Vote watchdogs warn of troubles on election day

Williams and Levey are Times staff writers.

Counting down to an election day expected to draw a record-shattering turnout, voting-rights watchdogs are sounding the alarm that a repeat of the Florida fiasco of 2000 could occur in any of a dozen battleground states.

Lawsuits are already flying in many of these states.

Voting rights advocates in Colorado, to take just one example, told a federal judge Wednesday that the names of nearly 30,000 voters were recently purged from the state registry in violation of federal law and ought to be restored by election day. In a compromise, those voters will be allowed to cast provisional ballots.

Across the battleground states, where Democrats had a 2-1 advantage in new registrations, voting-rights groups contend the eleventh-hour verifications demanded by Republican officials are attempts to disenfranchise the new voters.


The flood of millions of first-time voters could lead to crowded and contentious polling places across the country, triggering last-minute identity checks that could deny ballots to those whose names or addresses don’t match other government records.

“This one is the meltdown scenario,” said Judith Browne-Dianis, co-director of the Ad vancement Project founded by civil rights lawyers to pursue racial justice.

Common Cause, the American Bar Assn., the League of Women Voters and a phalanx of other public interest groups are urging states to ensure that the polls are adequately staffed to handle an onslaught bolstered by millions of newly registered voters.

Voting advocates are worried about its effect in states like Virginia, which has one of the lowest ratios of voting machines to registered voters.

“Voters will simply walk away if the lines are too long,” warned Susannah Goodman, who directs the election reform program at Common Cause, a campaign reform group based in Washington. “They don’t want to, but they may have a job they have to get to, and they have to go.”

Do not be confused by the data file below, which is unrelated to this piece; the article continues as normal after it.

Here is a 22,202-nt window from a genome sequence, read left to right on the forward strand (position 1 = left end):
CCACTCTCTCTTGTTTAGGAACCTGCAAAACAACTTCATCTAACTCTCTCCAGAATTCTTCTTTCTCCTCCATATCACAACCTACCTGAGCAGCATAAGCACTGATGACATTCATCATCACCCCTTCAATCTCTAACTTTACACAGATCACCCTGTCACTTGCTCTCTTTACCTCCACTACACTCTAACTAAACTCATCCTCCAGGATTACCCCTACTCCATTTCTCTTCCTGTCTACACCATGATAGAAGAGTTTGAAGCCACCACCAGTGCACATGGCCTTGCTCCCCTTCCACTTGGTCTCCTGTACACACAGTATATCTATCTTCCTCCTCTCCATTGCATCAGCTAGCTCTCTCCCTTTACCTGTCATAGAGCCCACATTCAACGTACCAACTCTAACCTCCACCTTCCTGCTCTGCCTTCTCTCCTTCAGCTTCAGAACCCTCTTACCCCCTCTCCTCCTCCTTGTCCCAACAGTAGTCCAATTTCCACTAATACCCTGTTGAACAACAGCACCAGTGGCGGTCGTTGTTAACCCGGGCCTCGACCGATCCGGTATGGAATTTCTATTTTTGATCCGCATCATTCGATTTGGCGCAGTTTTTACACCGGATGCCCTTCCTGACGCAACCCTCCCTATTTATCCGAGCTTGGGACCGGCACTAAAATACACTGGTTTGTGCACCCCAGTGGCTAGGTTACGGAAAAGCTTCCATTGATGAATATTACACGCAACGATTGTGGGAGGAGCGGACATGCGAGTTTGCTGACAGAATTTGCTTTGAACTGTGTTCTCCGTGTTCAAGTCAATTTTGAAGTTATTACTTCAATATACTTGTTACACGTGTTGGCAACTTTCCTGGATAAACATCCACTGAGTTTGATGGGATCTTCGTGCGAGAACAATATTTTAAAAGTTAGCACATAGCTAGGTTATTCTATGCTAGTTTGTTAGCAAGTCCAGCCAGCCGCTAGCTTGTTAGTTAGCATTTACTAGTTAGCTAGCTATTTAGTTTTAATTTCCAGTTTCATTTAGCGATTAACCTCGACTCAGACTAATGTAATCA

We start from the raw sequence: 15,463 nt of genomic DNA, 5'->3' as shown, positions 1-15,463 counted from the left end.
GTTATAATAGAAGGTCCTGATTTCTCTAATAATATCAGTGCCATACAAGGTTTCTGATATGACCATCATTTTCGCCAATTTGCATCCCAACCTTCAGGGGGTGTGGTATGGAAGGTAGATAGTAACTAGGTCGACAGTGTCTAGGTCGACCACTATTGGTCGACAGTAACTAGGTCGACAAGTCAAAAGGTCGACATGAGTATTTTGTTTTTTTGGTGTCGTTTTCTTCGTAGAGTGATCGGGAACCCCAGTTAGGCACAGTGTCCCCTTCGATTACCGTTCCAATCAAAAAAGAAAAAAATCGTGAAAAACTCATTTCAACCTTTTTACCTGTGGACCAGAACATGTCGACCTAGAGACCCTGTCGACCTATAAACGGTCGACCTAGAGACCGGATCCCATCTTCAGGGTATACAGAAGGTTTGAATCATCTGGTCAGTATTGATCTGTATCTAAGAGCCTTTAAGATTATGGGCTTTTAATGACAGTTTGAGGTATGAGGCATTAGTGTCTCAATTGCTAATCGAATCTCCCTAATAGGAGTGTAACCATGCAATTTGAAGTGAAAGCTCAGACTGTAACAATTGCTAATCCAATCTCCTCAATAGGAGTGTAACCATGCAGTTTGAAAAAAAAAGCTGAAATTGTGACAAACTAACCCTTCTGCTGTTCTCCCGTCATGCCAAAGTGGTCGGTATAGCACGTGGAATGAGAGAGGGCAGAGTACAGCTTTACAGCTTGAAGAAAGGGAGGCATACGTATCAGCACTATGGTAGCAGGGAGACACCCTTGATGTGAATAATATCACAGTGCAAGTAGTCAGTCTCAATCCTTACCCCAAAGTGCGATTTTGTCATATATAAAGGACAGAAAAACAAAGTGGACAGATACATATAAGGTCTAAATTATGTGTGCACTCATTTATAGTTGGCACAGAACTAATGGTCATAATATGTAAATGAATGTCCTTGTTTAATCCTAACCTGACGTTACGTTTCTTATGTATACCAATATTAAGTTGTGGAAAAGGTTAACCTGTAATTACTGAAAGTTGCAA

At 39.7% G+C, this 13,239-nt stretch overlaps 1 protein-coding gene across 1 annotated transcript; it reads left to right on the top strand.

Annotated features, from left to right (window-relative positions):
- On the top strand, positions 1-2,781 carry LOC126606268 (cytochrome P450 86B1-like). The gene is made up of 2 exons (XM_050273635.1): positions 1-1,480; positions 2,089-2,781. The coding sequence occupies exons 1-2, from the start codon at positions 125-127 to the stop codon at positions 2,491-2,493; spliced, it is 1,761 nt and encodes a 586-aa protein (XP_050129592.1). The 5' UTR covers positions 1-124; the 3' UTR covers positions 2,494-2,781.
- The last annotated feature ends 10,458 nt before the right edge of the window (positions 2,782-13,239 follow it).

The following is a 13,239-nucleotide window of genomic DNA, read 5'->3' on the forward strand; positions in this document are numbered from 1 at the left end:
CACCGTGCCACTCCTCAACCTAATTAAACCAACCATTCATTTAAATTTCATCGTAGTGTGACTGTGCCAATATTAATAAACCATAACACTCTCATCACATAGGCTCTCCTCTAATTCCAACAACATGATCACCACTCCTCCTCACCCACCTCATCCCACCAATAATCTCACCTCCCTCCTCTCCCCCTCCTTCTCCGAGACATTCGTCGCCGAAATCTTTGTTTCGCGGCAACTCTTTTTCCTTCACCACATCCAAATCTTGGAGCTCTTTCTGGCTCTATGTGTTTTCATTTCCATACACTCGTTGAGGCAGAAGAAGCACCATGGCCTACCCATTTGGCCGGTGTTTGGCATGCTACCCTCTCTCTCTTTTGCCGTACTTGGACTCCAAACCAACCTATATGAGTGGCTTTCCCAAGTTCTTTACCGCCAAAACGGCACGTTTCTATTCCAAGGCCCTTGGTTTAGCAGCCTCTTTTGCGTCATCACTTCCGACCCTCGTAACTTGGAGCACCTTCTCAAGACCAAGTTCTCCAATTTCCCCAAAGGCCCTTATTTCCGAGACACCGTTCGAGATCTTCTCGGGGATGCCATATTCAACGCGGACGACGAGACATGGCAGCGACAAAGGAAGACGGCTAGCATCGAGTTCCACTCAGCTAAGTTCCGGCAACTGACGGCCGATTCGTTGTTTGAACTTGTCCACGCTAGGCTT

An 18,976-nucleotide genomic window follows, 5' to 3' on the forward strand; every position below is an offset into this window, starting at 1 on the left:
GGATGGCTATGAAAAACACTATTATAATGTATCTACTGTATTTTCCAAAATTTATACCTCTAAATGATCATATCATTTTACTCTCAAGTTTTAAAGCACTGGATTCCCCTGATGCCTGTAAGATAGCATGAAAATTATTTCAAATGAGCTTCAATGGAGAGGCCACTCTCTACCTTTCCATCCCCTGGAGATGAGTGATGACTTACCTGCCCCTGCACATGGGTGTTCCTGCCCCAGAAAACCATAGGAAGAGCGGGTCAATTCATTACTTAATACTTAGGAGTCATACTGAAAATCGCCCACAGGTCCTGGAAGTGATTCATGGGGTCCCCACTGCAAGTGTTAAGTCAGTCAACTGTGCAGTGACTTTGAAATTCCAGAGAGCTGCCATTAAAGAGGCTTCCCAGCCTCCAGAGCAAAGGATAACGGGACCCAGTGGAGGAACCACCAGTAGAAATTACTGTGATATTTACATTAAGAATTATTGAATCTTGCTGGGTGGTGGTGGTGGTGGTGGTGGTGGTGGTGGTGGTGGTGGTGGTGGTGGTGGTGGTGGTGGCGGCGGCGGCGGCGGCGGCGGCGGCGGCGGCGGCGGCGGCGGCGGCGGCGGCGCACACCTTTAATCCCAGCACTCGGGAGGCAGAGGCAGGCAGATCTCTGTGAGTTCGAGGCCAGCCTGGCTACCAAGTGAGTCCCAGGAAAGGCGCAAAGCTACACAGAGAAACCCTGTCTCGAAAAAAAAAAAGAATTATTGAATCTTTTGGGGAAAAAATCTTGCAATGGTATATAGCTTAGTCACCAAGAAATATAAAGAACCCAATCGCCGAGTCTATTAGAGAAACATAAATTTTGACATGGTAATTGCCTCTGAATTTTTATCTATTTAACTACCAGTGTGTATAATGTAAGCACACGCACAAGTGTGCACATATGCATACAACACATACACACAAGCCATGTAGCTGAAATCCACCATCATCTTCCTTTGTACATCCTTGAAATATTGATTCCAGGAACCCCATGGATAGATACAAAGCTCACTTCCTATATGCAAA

Congress enacted the Help America Vote Act in 2002 in response to the Florida debacle two years earlier. The law provided $3 billion for new equipment and statewide registries, but the sheer volume of new voters has overwhelmed efforts to verify their eligibility.


Litigation brought in recent weeks in Ohio, Georgia, Florida and Colorado may serve to alert voters that they may be challenged. But in many states, the verification methods have created more obstacles than they have removed.

In Florida, an aggressive “no match, no vote” standard has been applied to question whether more than 10,000 of those who have registered since Jan. 1 should be given ballots despite discrepancies between their registration information and other government records, said Tova Wang, vice president for research at Common Cause.

Voting rights groups, both nonpartisan and Democrat-aligned, have compiled lists of vulnerable voters and tried to track them down.

“We’re engaged in protecting voters from being disenfranchised by virtue of typos and clerical errors,” said Adam Skaggs, an attorney with New York University’s Brennan Center for Justice.

He said that the likelihood of fraud has been “vastly inflated” and that discrepancies are overwhelmingly the result of innocent mistakes or outdated voter registries.

In Montana, authorities recently sought to drop 6,000 voters from the rolls because of address changes, including soldiers deployed to Iraq, Skaggs noted.


A Brennan Center study of ballot designs found problems in North Carolina, where voters who choose a one-touch straight-party option on voting machines may not notice that the presidential race isn’t included and requires a separate vote. In Ohio, the candidates for the top office are split between two pages, which could lead some voters to invalidate their ballots by choosing one on each.